Known among Italians as Torre Pendente di Pisa, this piece of architecture is significally different from most medieval architecture. The Leaning Tower of Pisa is located on the city’s main square, Piazza del Duomo.
The construction of the Tower began in 1173. Originally designed to be a bell tower, it stood upright for over 5 years, but when the third floorwas completed in 1178 it began to lean. Italians were shocked by the event, as the tower began to lean ever so slightly.
The thing is the foundation of the tower, which is only 3-meter deep, was built on a dense clay mixture. This mix impacted the soil and furthermore the clay was not strong enough to hold the tower upright. As a result the weight of the tower began to diffuse downward until it had found the weakest point.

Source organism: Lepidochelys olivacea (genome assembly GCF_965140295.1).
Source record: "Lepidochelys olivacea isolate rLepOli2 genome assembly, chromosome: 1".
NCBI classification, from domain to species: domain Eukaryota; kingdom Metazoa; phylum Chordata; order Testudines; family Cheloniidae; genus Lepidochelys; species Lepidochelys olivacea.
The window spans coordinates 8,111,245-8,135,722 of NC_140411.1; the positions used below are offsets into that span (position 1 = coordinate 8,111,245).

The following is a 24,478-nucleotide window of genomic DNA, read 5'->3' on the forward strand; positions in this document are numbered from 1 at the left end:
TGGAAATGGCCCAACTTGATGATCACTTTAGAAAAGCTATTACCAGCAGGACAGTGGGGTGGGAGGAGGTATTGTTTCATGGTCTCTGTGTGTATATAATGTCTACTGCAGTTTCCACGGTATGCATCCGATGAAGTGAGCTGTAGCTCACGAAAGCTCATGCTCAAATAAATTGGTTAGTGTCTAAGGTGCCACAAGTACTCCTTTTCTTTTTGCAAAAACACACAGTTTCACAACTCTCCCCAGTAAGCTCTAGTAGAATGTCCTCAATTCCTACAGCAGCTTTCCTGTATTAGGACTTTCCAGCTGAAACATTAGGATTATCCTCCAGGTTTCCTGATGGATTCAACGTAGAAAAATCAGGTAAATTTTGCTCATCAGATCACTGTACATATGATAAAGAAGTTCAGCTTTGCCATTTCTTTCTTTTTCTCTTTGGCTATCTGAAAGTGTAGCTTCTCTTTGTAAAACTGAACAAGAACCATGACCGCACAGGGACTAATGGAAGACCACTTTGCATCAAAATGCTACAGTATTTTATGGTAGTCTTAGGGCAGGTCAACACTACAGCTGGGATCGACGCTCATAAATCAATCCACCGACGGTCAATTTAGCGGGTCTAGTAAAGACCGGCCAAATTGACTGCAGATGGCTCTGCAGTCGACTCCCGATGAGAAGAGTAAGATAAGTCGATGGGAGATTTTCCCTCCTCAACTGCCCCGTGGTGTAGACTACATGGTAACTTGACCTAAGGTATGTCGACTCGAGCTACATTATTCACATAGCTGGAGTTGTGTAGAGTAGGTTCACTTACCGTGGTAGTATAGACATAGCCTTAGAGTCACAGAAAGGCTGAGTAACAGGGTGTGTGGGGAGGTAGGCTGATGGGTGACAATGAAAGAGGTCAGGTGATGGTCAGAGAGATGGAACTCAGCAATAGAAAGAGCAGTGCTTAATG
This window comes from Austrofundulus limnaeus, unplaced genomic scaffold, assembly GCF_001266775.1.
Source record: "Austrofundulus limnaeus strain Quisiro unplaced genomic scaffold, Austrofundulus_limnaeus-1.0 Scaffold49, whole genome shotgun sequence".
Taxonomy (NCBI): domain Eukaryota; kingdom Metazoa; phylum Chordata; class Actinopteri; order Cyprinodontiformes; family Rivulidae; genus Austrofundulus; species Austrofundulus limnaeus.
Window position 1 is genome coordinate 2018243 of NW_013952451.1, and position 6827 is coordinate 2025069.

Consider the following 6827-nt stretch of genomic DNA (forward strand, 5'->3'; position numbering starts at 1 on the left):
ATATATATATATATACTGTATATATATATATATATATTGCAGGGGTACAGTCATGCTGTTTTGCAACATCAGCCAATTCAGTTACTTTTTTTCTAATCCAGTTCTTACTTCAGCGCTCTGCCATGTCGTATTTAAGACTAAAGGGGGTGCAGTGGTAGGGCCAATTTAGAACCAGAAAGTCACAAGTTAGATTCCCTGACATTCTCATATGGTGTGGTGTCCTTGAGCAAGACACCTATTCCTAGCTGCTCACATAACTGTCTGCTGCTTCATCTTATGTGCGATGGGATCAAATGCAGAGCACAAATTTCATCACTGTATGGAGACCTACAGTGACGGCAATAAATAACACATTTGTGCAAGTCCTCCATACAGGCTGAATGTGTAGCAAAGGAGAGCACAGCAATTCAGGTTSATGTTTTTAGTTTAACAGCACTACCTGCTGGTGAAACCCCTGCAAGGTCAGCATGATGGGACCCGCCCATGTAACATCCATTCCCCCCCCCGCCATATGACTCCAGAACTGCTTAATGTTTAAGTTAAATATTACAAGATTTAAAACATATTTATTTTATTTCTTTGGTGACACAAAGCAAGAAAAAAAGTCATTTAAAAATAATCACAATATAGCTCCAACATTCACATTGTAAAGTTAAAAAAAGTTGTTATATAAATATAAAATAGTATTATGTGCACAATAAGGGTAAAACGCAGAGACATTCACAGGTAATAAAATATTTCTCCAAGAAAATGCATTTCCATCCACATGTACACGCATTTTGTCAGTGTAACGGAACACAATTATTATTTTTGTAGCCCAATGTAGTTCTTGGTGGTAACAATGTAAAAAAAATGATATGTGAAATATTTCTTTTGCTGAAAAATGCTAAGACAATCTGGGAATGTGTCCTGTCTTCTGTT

Due to this problem, construction works stopped for 100 years.
Mistake after mistake!
After 100 years, engineer Giovanni di Simone stepped forward and started to add more floors to the tower. He tried to compensate for the original lean by making one side of the upper floors taller than the other. This only caused the tower to lean over even more…
Unconcerned by the leaning, the tower was added a 7th floor in the second part of the 14th century, as well as a bell tower, and then the tower was left on its own until the 19th century.
In 1838 architect Alessandro Della Gherardesca, dug a pathway at the base of the tower to allow people to admire the intricately crafted base. This caused the tower to lean even more, probably due to the digging of its base.
In 1987 the Leaning Tower of Pisa was declared a Unesco World Heritage Site, together with the entire Piazza Del Duomo, but in 1990 it was closed. Its bells were removed and the tower was anchored, only to reopen in 2001.Tourists now can safely visit the leaning tower of Pisa!